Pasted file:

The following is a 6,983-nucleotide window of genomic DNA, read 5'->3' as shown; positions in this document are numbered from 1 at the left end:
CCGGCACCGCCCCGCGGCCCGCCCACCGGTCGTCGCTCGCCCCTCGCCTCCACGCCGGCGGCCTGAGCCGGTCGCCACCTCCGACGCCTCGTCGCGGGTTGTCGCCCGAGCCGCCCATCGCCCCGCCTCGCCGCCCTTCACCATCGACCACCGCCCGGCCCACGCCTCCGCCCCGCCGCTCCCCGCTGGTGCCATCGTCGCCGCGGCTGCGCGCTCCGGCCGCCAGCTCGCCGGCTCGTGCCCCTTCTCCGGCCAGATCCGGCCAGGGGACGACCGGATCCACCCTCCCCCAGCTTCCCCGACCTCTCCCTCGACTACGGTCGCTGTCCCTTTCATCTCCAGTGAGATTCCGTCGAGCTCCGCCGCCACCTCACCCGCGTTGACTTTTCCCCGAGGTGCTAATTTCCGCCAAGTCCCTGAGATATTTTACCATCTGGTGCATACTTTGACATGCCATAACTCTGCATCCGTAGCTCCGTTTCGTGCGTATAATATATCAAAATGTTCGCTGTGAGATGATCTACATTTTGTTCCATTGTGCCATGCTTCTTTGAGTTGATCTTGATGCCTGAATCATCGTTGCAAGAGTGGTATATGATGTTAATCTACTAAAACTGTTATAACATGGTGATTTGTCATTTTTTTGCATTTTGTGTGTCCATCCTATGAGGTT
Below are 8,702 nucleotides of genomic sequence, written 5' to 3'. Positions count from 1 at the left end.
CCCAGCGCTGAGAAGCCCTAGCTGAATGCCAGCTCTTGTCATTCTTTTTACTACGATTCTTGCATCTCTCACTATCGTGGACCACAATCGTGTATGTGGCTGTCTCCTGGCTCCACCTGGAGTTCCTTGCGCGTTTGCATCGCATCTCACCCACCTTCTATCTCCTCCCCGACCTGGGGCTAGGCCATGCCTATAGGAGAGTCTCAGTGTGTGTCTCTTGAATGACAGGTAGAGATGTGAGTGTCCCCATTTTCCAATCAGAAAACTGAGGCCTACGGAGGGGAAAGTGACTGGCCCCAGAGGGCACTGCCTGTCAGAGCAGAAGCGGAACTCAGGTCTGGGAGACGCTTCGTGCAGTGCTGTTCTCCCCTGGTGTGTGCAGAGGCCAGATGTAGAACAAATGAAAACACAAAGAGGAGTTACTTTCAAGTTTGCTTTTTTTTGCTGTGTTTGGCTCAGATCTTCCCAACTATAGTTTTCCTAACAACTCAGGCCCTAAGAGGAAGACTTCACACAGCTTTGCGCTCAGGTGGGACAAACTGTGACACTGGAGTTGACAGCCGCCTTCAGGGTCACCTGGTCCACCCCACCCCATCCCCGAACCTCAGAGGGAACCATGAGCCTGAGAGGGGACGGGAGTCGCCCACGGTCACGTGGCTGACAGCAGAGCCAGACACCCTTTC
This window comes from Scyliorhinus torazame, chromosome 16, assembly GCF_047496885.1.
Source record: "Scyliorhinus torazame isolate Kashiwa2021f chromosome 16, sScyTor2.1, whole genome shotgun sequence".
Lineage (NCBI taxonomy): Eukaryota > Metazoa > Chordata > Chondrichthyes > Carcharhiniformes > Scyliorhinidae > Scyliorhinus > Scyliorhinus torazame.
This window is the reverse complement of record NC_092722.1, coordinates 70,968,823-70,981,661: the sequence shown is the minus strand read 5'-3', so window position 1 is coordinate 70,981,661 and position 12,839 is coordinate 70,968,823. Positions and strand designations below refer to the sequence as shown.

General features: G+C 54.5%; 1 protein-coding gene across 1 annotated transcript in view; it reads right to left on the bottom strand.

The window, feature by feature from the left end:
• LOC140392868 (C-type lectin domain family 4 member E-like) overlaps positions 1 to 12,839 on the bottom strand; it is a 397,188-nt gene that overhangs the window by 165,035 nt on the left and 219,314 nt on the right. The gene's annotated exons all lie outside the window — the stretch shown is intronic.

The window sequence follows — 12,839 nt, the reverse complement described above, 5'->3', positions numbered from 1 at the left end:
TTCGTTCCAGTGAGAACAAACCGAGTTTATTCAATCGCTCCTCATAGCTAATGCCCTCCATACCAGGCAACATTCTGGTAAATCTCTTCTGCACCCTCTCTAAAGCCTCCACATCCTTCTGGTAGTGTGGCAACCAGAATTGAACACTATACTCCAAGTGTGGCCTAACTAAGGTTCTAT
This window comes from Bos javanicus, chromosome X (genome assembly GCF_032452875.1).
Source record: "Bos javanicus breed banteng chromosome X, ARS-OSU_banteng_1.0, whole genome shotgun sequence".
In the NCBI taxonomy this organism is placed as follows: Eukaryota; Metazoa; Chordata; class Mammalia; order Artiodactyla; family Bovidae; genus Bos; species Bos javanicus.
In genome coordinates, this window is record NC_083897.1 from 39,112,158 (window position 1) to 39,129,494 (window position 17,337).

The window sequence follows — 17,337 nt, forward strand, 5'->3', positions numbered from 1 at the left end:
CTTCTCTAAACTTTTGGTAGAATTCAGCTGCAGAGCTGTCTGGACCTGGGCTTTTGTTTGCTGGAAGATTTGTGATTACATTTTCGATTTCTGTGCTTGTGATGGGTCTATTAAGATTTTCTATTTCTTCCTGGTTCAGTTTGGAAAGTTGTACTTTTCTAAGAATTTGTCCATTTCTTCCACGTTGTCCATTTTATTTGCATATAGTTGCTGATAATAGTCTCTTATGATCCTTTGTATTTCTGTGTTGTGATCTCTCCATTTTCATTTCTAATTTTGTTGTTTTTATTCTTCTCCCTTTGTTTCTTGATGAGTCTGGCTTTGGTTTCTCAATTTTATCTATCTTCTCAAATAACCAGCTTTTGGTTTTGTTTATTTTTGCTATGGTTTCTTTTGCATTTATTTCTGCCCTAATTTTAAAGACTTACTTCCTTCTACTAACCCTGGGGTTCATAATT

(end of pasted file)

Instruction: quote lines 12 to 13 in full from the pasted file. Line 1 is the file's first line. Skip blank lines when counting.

The window sequence follows — 12,839 nt, the reverse complement described above, 5'->3', positions numbered from 1 at the left end:
TTCGTTCCAGTGAGAACAAACCGAGTTTATTCAATCGCTCCTCATAGCTAATGCCCTCCATACCAGGCAACATTCTGGTAAATCTCTTCTGCACCCTCTCTAAAGCCTCCACATCCTTCTGGTAGTGTGGCAACCAGAATTGAACACTATACTCCAAGTGTGGCCTAACTAAGGTTCTAT